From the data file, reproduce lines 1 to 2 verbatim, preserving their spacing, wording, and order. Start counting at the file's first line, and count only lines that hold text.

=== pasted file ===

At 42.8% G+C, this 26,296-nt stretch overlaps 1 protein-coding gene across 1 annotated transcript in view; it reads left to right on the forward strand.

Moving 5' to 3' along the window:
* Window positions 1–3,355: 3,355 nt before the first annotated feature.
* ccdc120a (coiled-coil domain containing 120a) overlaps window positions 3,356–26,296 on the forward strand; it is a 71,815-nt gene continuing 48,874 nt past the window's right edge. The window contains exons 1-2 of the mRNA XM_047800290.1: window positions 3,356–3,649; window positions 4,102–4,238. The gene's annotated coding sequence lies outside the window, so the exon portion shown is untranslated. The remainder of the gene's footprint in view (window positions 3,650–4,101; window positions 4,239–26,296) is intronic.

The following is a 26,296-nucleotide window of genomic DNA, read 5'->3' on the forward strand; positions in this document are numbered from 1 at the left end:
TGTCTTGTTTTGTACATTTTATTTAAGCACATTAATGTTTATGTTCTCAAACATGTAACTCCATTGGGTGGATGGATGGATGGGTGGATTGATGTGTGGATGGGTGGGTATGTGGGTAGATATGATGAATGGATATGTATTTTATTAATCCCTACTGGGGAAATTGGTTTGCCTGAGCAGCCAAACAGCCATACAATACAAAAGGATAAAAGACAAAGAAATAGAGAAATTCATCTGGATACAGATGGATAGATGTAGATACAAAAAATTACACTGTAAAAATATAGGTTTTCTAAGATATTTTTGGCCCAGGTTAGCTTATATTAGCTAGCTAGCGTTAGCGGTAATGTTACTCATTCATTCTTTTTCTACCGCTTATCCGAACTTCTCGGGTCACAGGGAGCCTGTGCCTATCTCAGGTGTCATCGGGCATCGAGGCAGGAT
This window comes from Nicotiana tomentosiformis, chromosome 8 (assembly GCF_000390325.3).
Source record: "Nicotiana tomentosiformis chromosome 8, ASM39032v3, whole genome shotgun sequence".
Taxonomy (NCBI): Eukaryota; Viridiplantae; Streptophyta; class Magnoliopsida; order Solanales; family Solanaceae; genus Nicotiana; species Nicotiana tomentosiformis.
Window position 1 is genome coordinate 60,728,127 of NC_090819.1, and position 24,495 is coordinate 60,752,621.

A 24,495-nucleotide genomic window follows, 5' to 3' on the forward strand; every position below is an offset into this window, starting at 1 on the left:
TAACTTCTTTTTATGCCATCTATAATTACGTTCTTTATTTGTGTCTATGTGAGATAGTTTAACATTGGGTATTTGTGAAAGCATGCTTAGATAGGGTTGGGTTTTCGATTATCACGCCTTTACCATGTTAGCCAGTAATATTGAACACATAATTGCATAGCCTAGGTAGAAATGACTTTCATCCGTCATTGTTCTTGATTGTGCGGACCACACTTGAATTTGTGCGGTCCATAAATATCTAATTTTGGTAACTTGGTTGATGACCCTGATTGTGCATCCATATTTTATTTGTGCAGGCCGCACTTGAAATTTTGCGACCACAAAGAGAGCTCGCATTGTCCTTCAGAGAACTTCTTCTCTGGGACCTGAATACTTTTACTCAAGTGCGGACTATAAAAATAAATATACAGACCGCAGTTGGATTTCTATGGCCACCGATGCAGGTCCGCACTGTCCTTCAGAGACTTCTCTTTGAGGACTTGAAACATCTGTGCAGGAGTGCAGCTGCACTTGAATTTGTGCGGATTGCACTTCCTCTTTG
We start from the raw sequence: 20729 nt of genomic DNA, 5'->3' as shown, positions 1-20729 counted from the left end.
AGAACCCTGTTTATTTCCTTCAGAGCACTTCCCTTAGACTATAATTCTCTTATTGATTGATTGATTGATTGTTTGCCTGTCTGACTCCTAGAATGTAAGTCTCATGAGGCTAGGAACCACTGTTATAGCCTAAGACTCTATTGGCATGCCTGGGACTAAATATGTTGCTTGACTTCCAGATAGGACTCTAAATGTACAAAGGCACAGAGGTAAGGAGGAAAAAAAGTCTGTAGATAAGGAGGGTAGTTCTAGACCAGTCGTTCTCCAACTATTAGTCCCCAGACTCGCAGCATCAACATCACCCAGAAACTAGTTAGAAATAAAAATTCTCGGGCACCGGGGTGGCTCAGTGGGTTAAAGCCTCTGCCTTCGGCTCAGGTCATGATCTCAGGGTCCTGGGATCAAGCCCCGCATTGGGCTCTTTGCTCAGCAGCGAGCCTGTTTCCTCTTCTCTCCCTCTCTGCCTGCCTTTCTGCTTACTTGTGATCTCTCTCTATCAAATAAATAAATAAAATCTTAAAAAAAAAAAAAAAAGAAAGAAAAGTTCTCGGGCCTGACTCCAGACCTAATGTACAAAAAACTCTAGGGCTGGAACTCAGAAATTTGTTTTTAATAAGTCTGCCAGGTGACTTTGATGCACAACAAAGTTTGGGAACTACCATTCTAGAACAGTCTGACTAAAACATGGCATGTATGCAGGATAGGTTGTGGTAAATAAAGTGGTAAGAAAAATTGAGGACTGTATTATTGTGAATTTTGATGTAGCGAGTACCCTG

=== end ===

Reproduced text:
At 42.8% G+C, this 26,296-nt stretch overlaps 1 protein-coding gene across 1 annotated transcript in view; it reads left to right on the forward strand.

Moving 5' to 3' along the window: